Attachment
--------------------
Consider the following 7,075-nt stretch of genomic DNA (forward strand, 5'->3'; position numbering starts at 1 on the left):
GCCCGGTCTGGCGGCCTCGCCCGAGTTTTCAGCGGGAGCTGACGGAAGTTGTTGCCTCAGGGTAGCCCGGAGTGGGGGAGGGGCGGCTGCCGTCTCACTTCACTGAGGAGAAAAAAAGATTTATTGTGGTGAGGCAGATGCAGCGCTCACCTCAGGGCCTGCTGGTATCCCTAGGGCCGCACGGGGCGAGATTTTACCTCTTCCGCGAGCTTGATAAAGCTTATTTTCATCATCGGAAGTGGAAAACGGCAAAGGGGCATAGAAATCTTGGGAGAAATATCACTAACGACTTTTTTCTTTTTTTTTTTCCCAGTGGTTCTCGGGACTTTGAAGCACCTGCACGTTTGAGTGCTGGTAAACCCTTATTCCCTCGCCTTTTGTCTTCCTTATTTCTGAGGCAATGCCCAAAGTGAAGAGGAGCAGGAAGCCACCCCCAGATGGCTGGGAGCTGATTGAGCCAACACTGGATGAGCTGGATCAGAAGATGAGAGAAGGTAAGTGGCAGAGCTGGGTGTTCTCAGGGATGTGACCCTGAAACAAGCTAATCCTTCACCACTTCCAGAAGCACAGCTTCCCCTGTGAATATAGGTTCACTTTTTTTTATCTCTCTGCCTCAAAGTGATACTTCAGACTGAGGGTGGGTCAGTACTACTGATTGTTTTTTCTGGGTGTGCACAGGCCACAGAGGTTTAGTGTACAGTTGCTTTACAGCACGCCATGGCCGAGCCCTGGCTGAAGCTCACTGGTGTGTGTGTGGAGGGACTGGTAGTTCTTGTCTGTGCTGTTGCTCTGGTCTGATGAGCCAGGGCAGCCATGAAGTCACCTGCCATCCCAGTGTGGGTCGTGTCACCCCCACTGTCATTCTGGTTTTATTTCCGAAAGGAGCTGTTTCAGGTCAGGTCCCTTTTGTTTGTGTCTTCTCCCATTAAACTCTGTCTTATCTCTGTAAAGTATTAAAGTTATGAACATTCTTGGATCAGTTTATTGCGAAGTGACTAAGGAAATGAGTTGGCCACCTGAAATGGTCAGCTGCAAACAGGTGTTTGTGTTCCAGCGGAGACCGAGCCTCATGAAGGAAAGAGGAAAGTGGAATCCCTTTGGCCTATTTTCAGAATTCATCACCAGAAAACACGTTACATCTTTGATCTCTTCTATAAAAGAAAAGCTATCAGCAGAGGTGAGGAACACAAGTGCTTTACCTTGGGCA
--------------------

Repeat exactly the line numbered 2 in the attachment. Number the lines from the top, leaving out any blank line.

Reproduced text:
GCCCGGTCTGGCGGCCTCGCCCGAGTTTTCAGCGGGAGCTGACGGAAGTTGTTGCCTCAGGGTAGCCCGGAGTGGGGGAGGGGCGGCTGCCGTCTCACTTCACTGAGGAGAAAAAAAGATTTATTGTGGTGAGGCAGATGCAGCGCTCACCTCAGGGCCTGCTGGTATCCCTAGGGCCGCACGGGGCGAGATTTTACCTCTTCCGCGAGCTTGATAAAGCTTATTTTCATCATCGGAAGTGGAAAACGGCAAAGGGGCATAGAAATCTTGGGAGAAATATCACTAACGACTTTTTTCTTTTTTTTTTTCCCAGTGGTTCTCGGGACTTTGAAGCACCTGCACGTTTGAGTGCTGGTAAACCCTTATTCCCTCGCCTTTTGTCTTCCTTATTTCTGAGGCAATGCCCAAAGTGAAGAGGAGCAGGAAGCCACCCCCAGATGGCTGGGAGCTGATTGAGCCAACACTGGATGAGCTGGATCAGAAGATGAGAGAAGGTAAGTGGCAGAGCTGGGTGTTCTCAGGGATGTGACCCTGAAACAAGCTAATCCTTCACCACTTCCAGAAGCACAGCTTCCCCTGTGAATATAGGTTCACTTTTTTTTATCTCTCTGCCTCAAAGTGATACTTCAGACTGAGGGTGGGTCAGTACTACTGATTGTTTTTTCTGGGTGTGCACAGGCCACAGAGGTTTAGTGTACAGTTGCTTTACAGCACGCCATGGCCGAGCCCTGGCTGAAGCTCACTGGTGTGTGTGTGGAGGGACTGGTAGTTCTTGTCTGTGCTGTTGCTCTGGTCTGATGAGCCAGGGCAGCCATGAAGTCACCTGCCATCCCAGTGTGGGTCGTGTCACCCCCACTGTCATTCTGGTTTTATTTCCGAAAGGAGCTGTTTCAGGTCAGGTCCCTTTTGTTTGTGTCTTCTCCCATTAAACTCTGTCTTATCTCTGTAAAGTATTAAAGTTATGAACATTCTTGGATCAGTTTATTGCGAAGTGACTAAGGAAATGAGTTGGCCACCTGAAATGGTCAGCTGCAAACAGGTGTTTGTGTTCCAGCGGAGACCGAGCCTCATGAAGGAAAGAGGAAAGTGGAATCCCTTTGGCCTATTTTCAGAATTCATCACCAGAAAACACGTTACATCTTTGATCTCTTCTATAAAAGAAAAGCTATCAGCAGAGGTGAGGAACACAAGTGCTTTACCTTGGGCA